6 February 2017
Google Analytics is a smart tool for measuring your online performance. Here are some key metrics you should look at on a regular basis:
Number of sessions
A session is a group of interactions a user takes within a given time frame. Google defines this time frame as 30 minutes.
A Unique Visitor = New User
Visits = Sessions
All of the actions a user takes while on your website is considered 1 session. Whereas a unique visitor or new user is how many times that individual goes to your website in the same browser without clearing cache or cookies.
New visitors vs. returning visitors
You want new visitors and returning visitors.
New visitors become aware of your service for the first time, you can answer their questions during this initial stage and they return when they are ready to move forward with contacting your company.
Most users that arrive on a website for the first time are: researching, looking for options, or looking for alternatives. They are typically not ready to speak with someone.
Having a good ratio of new and returning visitors is a good thing. Returning visitors are most likely to get in contact with you.
Number of sessions by medium
This is the number of sessions by source: organic, referral, social media or direct traffic.
The mix of traffic will vary for many different reasons. Large companies will generally have 50% of its online traffic generated from direct results (ie: a user typing in the web address).
It’s important to know what channels are producing the most amount of web traffic. This won’t tell you exactly what channels are performing the best (ie: converting into inquiries), but it will show what channels have the largest opportunity for growth.
The Bounce Rate, as defined by Google Analytics, is the number of people entering a page and exiting from that same page.
Average bounce rate should be 40-50%. If there is a channel that has a higher than usual bounce rate it could be because that channel is not acquiring the right type of user. As long as the bounce rate overall stays on average relatively low you are ok.
Average Session duration
The Average Session Duration metric is calculated by dividing the total amount of time visitors spend on your site by the total number of Sessions.
A good benchmark for session duration is 1-3 minutes. If your website has a lower session duration it could mean that there is not enough information to keep the user there or it could mean that it’s just really efficient at providing the user with just enough information he/she needs. I know, a total curveball! The best way to think about this is by industry and your business. It’s logical to assume that the more complex the product or service, the more time a user should be on your site digesting information.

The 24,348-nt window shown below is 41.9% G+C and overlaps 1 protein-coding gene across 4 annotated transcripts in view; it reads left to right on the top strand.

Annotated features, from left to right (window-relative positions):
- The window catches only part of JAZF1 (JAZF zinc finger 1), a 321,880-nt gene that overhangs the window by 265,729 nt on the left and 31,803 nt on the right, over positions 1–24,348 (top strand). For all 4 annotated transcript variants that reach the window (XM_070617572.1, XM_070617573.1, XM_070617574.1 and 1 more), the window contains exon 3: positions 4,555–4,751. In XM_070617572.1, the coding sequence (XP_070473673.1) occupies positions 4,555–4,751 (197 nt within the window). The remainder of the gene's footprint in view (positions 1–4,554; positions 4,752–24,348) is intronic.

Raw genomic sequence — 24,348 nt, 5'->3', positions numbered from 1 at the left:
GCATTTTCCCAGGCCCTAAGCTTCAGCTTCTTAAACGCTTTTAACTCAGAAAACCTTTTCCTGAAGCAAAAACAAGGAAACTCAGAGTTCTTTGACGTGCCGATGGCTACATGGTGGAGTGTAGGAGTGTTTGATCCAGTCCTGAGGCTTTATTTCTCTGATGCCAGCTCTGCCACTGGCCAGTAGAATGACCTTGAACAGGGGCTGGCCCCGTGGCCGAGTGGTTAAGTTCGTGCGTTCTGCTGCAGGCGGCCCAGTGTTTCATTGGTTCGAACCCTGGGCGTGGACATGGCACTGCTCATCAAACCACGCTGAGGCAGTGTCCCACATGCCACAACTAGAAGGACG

Tags: google analytics, website conversions, website marketing
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23 March 2015
There is so much effort that goes into a digital marketing campaign that when it comes time to ‘pull the trigger,’ if your website or landing page is not optimized, all of the effort could be wasted. This is why you need a website for marketing.
I have run paid advertising campaigns that cost anywhere from $2 a click to $15 a click. PPC can be an effective marketing tool – but not in its own right. This is just the first step in directing customers to your website. If your landing page and website aren’t designed properly, you’re going to lose those hard-earned leads.
Here are a few tips to keep in mind:
1. Create a conversion funnel
A conversion funnel is just as the name implies: it’s the path a user takes to a “conversion” ie: a checkout, a completed inquiry form or a referral. Put yourself in the users’ virtual shoes and walk through the path you want him/her to take. If you want them to buy a product, start from the home page or on the landing page and continue (with clicks) to see what looks and seems logical. Sometimes an outside perspective is required. If you created the copy or design, you might not be objective when seeing through the eyes of the customer.
2. Use Landing Pages
Landing pages operate independently from a company’s website. They inadvertently drive traffic to your website and have an exit point that clicks through. The importance of landing pages is often understated. They are a channel for directing a customer down a strategic path and fulfilling a single goal. This keeps your customer from getting lost in the maze of your website and leaving out of frustration.
Landing pages can be created on a very low budget with software applications like Lander App orUnbounce and studies show they more than pay for themselves, increasing conversions up to 30%.
3. Anticipate traffic
Sometimes the expected outcome is overestimated but more often it’s underestimated. It’s best to prepare for the worst, which in our case would be an abundance of traffic (yes this sounds good, bad is actually bad if you’re not prepared for it). Say a company spends $300 to get 6000 unique visits to their site, each with the goal of buying a product. If your website’s not ready for this volume of traffic, you’ll create an incredible bad first impression and potentially lose scores of new customers.
No marketing campaign, website or landing page is perfect. The key is to learn from what you’ve done wrong, take the right steps in the future, and sit back and enjoy the new leads that come pouring in as a result of your efforts.
Tags: content marketing, inbound marketing, marketing, website, website design, website marketing
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